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Configure Bulk Delete Jobs

This step will guide us through how to properly configure a Bulk Delete job, as well as some considerations to make during configuration
This step will guide us through how to properly configure a Bulk Delete job, as well as some considerations to make during configuration.

From time to time you may need to delete a group of data. This may be sample records or stale data or operational data within a limited purpose that you don’t want to hold space in your system.

Bulk delete jobs are a simple way to remove data. These jobs can be scheduled to run automatically at specified intervals or configured individually as needed.

Records to be deleted are gathered through a query that is configured just like an advanced find. This query filters the record to be deleted.

In recurring bulk delete jobs, this dynamic list is important for finding the records appropriate for deletion at the time. Most commonly these queries include a date field in addition to other fields to filter the records.

A screenshot of the ‘Define Search Criteria’ pop-up, showing ‘Completed On’ and ‘Older than X weeks’ options

Several options are available during the configuration of a bulk delete job:

  • Enter a name that reflects the criteria of the query, so you will remember what was deleted when referencing the bulk delete job logs.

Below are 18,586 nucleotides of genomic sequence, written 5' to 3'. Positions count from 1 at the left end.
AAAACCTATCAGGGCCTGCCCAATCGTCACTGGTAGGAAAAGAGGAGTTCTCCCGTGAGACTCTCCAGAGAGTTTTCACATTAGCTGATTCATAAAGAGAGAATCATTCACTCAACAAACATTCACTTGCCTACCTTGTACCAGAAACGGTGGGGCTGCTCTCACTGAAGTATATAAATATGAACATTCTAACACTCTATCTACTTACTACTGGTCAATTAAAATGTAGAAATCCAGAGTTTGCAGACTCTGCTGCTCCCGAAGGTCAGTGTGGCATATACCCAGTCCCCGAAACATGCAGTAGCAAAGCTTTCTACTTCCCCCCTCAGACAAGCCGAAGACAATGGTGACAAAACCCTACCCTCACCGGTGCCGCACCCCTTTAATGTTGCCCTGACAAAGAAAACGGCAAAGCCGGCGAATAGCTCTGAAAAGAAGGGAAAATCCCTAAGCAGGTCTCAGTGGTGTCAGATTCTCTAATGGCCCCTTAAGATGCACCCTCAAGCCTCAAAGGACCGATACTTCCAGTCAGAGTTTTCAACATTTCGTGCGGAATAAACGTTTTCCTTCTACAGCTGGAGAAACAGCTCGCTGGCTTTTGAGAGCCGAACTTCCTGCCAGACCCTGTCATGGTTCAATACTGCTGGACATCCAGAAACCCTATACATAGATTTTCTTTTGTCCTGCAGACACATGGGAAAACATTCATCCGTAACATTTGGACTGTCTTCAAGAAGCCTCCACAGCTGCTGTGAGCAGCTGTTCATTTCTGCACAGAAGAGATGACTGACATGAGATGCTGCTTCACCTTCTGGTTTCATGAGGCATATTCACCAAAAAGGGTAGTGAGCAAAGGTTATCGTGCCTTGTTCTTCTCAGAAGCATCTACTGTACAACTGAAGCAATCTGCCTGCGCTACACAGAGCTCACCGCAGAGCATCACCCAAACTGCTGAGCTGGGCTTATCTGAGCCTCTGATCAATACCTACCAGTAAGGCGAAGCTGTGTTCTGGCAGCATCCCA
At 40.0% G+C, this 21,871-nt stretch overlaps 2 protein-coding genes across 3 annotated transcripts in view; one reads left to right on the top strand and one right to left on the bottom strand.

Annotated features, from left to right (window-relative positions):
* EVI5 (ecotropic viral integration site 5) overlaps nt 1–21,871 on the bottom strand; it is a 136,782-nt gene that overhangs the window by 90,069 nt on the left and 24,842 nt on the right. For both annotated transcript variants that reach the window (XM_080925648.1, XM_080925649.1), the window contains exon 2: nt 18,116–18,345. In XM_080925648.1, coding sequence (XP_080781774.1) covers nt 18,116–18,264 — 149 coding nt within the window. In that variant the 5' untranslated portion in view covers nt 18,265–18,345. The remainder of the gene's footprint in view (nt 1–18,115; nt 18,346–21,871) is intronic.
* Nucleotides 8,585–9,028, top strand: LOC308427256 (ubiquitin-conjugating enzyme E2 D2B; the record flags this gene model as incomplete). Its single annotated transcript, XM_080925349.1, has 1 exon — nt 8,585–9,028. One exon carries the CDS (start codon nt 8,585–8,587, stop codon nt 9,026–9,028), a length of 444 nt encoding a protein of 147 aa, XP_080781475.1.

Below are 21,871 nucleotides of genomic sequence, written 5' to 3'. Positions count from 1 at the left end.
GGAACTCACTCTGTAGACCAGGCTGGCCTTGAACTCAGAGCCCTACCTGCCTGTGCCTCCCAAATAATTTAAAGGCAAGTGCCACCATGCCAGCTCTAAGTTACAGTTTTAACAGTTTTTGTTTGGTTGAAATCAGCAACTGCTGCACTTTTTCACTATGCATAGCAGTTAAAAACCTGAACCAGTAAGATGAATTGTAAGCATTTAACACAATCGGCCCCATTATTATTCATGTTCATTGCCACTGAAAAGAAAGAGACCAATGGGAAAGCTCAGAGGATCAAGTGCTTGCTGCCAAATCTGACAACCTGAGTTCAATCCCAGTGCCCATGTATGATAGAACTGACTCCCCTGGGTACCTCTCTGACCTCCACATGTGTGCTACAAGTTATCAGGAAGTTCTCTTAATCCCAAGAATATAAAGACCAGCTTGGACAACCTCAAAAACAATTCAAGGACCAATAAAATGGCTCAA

• Bulk delete jobs can be run immediately but are commonly scheduled to run after hours to not impact user productivity.
  • By checking this box and selecting a frequency the bulk delete job will run automatically in the future.
  • Bulk delete jobs can send an email to the administrator and another email address after the job is complete.

A screenshot of the options screen for setting recurring jobs, with the Name, ‘At Scheduled Time’, ‘Run this job after every’, and ‘Also notify’ options labelled A, B, C, and D respectively


To run a bulk delete job, a user must have the bulk delete privilege as well as the delete privileges for the specific entity types of the records being deleted. The user must also have read permissions for the records.


  • If a bulk delete job fails, any records successfully deleted before the failure remain deleted and are not rolled back.
  • Bulk delete jobs will trigger delete actions specified by cascade rules of that entity’s relationships. This means that if you bulk delete account records, you may also be automatically deleting child records, depending on your cascade rule settings for accounts.
  • Delete actions can trigger workflows, business rules and other automation if they are set to trigger on delete of that record type. Using the bulk delete wizard could trigger these processes in mass and cause performance issues.

In the next step you’ll have the ‘Bulk Delete’ Hands-on Lab for this week where you’ll be tasked with configuring a Bulk Delete job and setting it to automatically recur

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